The Adventure 1450CC is based on the same hull as the 1450D, with the main difference being the addition of a centre console. While the centre console unit does encroach on the open space of the cockpit, it does serve a practical and functional purpose.
When Russell Conder entered the alloy boat market, he wanted a boat that would cater for a broad spectrum of clients. After deciding on the hull shape, it was only then a matter of forming the cockpit design to suit a variety of choices. Based on the same 4.5m pontoon hull, the Adventure 450 is available in three versions; the 450D tiller steer, 450 CC centre console and the 450 Fisherman runabout. Russell has certainly made the best use of a great hull in offering three different variants in a cost effective way.
In the previous issue of Alloy Boat magazine, I reviewed the Adventure 1450D, a small compact and stylish tiller steer pontoon boat, built for Papamoa based, Conder Marine. Being tiller steer means the cockpit is all working space and uncomplicated in its design. I have a tiller steer boat myself and love the versatility that it offers, with room to move and room to fish all over the boat.
However, it’s not for everyone and that’s where the centre console comes in. In fact of all three models, Russell says that the centre console is the most popular of them all.
What the centre console does, is not only give you a dedicated steering station, but also adds storage and protection. The centre console of the Adventure 1450CC is a serious piece of gear and has been well thought out to offer the maximum use but with a minimal foot print on the cheque plate floor.
A separate unit, the centre console can be retrofitted to the open boat, if you decide sitting at the transom with a tiller handle isn’t for you. There are fore and aft storage lockers kept watertight with So Pac hatches as well as a recessed storage tray on top. You have the option of putting your battery in the console if you don’t want it exposed on the cockpit floor.
Forward there’s a storage locker with a timber lid that can be optioned with a cushion if you want a little more comfortable seating. There is enough height in the forward locker to mount a small drum winch, which could be operated from the helm. Certainly something I would add if I owned the boat.
Although a small boat, you still need a dash big enough for a reasonable size fish finder or MFD and the centre console certainly provides that. You do have the option of a bracket unit with plenty of space above for mounting, our as on our test boat, a Raymarine Dragonfly fish finder set in alongside the Tohatsu binnacle controls.
The other advantage of having a centre console is you have somewhere to mount the bimini. This not only gives you some shade and weather protection, – which can be enhanced with dro-down clears and a solid screen – it’s also another option for rod holders and a rocket launcher. Adventure Boats us an Oceansouth Classic T-Top, which is adjustable to fit a range of centre console widths. The 32mm aluminium tube is strong and robust enough to also use as a handhold.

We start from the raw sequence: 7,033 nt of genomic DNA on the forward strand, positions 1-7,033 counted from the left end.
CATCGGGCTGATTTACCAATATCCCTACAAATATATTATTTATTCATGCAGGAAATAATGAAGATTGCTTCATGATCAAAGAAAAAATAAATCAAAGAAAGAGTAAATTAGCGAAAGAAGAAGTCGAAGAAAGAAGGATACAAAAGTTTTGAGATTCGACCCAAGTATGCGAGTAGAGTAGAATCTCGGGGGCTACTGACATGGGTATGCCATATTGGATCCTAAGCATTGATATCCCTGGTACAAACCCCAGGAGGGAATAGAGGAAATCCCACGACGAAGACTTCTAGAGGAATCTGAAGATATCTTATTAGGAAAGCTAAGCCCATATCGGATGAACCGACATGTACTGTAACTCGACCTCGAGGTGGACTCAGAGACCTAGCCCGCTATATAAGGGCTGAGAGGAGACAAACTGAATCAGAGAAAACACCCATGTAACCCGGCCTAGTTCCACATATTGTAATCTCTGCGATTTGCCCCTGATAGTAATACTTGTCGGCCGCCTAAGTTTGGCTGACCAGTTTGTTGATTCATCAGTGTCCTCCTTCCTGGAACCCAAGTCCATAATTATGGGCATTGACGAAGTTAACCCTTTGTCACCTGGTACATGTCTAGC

The Adventure 1450CC has a similar transom to the 1450D but without the full-width bench seat. The aft coaming is also higher, so there is less chance of any splash back when reversing. There is provision for a battery and a couple of tote tanks beneath.
There are a number of seating options, such as a single Softrider pedestal seat or a moulded bin with top cushion aft of the centre console. There’s also space in front of the console for a smaller bin, giving you a couple of great fish bins and extra storage. This area can also be used for a second tote tank in a custom made locker.
At 1.4m wide internal beam, the Adventure 1450CC is a little wider than a lot of the competition, so maximum use has been made of the space available.
Our test day on Tauranga Harbour was windless, with mirror smooth water, broken only by our own wake. Naturally, the 1450CC performed beautifully. It rides like on rails and no matter how hard you turn it, it stays level. The wide down turned chines push the water away and even when we did head out through the harbour entrance and found some swell, there was never a hint of spray coming aboard.
The Tohatsu 50 4S on the transom gave us 30 mph @ 6000 rpm and 23.5mph @ 5000 rpm. Construction is 4mm hull with 3mm pontoons complete with three airtight chambers per side. The floor is sealed and acts as a huge buoyancy chamber, which Russell says makes the 450 unsinkable even when fully flooded. The outboard sits on a pod, with a cheque plate platform either side.
The Adventure 1450CC is a great little boat for diving and fishing which has found a lot of clients not only in the Tauranga area but also as far away as Wellington and Timaru. It’s lightweight to tow, easily handled by one person and doesn’t require a lot of horsepower. Overall a very cool and stylish centre console.